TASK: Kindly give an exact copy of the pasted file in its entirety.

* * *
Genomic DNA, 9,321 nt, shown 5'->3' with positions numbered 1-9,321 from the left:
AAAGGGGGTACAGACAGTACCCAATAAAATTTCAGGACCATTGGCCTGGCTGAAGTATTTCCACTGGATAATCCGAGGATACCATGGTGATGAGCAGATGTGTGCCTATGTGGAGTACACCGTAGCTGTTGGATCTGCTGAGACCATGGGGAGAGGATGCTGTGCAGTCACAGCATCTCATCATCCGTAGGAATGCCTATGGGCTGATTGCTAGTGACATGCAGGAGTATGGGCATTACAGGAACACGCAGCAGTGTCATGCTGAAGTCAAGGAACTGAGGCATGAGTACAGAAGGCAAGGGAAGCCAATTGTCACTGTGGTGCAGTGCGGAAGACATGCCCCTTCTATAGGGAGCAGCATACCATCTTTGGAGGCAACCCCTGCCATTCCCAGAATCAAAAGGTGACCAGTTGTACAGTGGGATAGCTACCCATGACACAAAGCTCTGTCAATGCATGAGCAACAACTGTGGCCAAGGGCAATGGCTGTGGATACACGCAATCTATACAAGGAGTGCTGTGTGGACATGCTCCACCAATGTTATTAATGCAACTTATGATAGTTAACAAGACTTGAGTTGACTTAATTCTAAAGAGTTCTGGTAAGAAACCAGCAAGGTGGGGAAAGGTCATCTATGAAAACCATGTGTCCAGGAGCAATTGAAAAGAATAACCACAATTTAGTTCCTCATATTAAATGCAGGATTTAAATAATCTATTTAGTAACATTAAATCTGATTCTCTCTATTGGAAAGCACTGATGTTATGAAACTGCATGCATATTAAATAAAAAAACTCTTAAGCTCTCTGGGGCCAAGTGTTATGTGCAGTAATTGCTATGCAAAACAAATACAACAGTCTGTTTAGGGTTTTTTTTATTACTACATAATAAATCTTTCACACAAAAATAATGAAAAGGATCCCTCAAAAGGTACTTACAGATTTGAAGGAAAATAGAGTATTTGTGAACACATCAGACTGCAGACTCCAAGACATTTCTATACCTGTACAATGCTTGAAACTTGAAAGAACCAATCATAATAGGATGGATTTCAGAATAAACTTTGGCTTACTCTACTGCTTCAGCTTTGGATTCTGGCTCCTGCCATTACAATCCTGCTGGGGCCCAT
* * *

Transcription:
Genomic DNA, 9,321 nt, shown 5'->3' with positions numbered 1-9,321 from the left:
AAAGGGGGTACAGACAGTACCCAATAAAATTTCAGGACCATTGGCCTGGCTGAAGTATTTCCACTGGATAATCCGAGGATACCATGGTGATGAGCAGATGTGTGCCTATGTGGAGTACACCGTAGCTGTTGGATCTGCTGAGACCATGGGGAGAGGATGCTGTGCAGTCACAGCATCTCATCATCCGTAGGAATGCCTATGGGCTGATTGCTAGTGACATGCAGGAGTATGGGCATTACAGGAACACGCAGCAGTGTCATGCTGAAGTCAAGGAACTGAGGCATGAGTACAGAAGGCAAGGGAAGCCAATTGTCACTGTGGTGCAGTGCGGAAGACATGCCCCTTCTATAGGGAGCAGCATACCATCTTTGGAGGCAACCCCTGCCATTCCCAGAATCAAAAGGTGACCAGTTGTACAGTGGGATAGCTACCCATGACACAAAGCTCTGTCAATGCATGAGCAACAACTGTGGCCAAGGGCAATGGCTGTGGATACACGCAATCTATACAAGGAGTGCTGTGTGGACATGCTCCACCAATGTTATTAATGCAACTTATGATAGTTAACAAGACTTGAGTTGACTTAATTCTAAAGAGTTCTGGTAAGAAACCAGCAAGGTGGGGAAAGGTCATCTATGAAAACCATGTGTCCAGGAGCAATTGAAAAGAATAACCACAATTTAGTTCCTCATATTAAATGCAGGATTTAAATAATCTATTTAGTAACATTAAATCTGATTCTCTCTATTGGAAAGCACTGATGTTATGAAACTGCATGCATATTAAATAAAAAAACTCTTAAGCTCTCTGGGGCCAAGTGTTATGTGCAGTAATTGCTATGCAAAACAAATACAACAGTCTGTTTAGGGTTTTTTTTATTACTACATAATAAATCTTTCACACAAAAATAATGAAAAGGATCCCTCAAAAGGTACTTACAGATTTGAAGGAAAATAGAGTATTTGTGAACACATCAGACTGCAGACTCCAAGACATTTCTATACCTGTACAATGCTTGAAACTTGAAAGAACCAATCATAATAGGATGGATTTCAGAATAAACTTTGGCTTACTCTACTGCTTCAGCTTTGGATTCTGGCTCCTGCCATTACAATCCTGCTGGGGCCCAT